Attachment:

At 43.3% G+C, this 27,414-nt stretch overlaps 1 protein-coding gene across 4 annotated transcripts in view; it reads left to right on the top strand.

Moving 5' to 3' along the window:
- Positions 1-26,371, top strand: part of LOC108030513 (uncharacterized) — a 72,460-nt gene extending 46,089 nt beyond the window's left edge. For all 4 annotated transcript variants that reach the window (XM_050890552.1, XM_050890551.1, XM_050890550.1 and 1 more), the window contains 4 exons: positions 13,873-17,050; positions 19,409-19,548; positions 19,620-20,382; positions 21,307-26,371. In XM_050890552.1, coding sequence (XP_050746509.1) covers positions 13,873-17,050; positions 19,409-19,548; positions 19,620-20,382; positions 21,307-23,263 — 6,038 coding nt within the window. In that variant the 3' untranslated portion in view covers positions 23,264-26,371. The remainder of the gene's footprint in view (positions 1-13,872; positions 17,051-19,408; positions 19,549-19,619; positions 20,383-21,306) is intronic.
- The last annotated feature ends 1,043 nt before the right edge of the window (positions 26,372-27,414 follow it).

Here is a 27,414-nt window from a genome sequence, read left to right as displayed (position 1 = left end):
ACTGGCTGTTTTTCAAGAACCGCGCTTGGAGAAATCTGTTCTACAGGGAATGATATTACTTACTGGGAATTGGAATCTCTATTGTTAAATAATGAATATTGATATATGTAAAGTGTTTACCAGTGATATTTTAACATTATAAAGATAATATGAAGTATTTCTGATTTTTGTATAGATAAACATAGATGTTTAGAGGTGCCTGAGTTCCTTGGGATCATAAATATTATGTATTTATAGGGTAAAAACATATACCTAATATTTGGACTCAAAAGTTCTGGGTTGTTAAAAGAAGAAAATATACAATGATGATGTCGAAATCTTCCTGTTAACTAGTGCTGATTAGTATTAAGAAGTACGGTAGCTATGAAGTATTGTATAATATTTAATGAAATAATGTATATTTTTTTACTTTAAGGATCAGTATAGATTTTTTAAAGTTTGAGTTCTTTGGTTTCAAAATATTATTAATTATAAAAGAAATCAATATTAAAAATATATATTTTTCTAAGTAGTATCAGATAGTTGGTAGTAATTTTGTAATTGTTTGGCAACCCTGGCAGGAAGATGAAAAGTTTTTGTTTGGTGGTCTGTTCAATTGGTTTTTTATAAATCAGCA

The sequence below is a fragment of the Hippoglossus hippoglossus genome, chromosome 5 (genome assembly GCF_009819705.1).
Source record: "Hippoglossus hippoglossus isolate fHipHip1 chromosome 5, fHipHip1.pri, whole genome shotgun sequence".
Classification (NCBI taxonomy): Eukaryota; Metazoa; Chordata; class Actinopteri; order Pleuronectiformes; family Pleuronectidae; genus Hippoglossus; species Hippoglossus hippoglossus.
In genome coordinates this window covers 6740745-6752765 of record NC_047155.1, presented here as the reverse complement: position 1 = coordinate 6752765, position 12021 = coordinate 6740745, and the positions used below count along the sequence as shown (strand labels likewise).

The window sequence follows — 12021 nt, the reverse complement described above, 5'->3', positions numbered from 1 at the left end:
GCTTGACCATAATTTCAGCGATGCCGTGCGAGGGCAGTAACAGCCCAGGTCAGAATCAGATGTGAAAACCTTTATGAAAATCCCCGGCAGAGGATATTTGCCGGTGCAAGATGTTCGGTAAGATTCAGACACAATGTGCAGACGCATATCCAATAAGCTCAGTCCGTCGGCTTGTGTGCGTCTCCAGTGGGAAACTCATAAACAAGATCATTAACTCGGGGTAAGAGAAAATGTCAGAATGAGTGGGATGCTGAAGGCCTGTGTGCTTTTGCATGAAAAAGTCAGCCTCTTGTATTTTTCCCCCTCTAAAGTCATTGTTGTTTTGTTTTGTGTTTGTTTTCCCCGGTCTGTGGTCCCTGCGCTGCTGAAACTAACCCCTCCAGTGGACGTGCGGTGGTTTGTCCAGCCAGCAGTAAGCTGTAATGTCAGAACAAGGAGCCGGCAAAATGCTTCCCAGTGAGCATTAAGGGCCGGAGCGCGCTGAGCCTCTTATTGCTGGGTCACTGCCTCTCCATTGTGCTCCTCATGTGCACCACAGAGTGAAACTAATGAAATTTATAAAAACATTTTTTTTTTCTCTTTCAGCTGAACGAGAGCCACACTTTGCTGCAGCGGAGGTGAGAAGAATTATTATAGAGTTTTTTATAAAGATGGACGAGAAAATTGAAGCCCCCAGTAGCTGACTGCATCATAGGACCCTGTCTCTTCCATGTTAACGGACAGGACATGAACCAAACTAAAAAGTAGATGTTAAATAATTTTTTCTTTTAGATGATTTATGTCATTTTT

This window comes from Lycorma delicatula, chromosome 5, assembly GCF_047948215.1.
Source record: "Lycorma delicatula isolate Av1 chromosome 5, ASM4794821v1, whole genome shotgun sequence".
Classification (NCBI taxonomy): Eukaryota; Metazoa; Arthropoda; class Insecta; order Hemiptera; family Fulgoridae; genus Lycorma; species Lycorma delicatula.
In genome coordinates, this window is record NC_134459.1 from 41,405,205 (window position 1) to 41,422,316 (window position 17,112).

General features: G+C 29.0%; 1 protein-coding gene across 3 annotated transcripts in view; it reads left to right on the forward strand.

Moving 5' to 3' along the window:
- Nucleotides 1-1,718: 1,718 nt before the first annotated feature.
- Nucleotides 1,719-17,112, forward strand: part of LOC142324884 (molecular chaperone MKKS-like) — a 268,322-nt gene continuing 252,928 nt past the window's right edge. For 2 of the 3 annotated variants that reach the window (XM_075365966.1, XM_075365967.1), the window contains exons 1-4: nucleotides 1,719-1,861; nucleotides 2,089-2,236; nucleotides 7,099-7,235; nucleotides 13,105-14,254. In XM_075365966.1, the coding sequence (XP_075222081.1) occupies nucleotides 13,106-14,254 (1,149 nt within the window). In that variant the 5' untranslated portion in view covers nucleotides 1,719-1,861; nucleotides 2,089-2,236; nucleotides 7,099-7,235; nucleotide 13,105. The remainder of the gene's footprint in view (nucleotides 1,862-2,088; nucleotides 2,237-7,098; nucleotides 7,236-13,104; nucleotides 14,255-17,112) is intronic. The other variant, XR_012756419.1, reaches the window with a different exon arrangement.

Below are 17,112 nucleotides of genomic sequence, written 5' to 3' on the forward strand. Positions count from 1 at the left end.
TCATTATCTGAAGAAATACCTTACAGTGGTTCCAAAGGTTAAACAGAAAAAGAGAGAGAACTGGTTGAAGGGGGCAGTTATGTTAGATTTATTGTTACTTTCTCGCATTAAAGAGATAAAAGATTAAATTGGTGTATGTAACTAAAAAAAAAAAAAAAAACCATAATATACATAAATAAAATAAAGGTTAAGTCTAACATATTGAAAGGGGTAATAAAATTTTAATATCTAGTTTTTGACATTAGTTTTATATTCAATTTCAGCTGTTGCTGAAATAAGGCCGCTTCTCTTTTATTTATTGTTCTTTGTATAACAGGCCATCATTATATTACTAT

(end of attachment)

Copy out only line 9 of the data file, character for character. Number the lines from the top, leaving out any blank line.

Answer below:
Classification (NCBI taxonomy): Eukaryota; Metazoa; Chordata; class Actinopteri; order Pleuronectiformes; family Pleuronectidae; genus Hippoglossus; species Hippoglossus hippoglossus.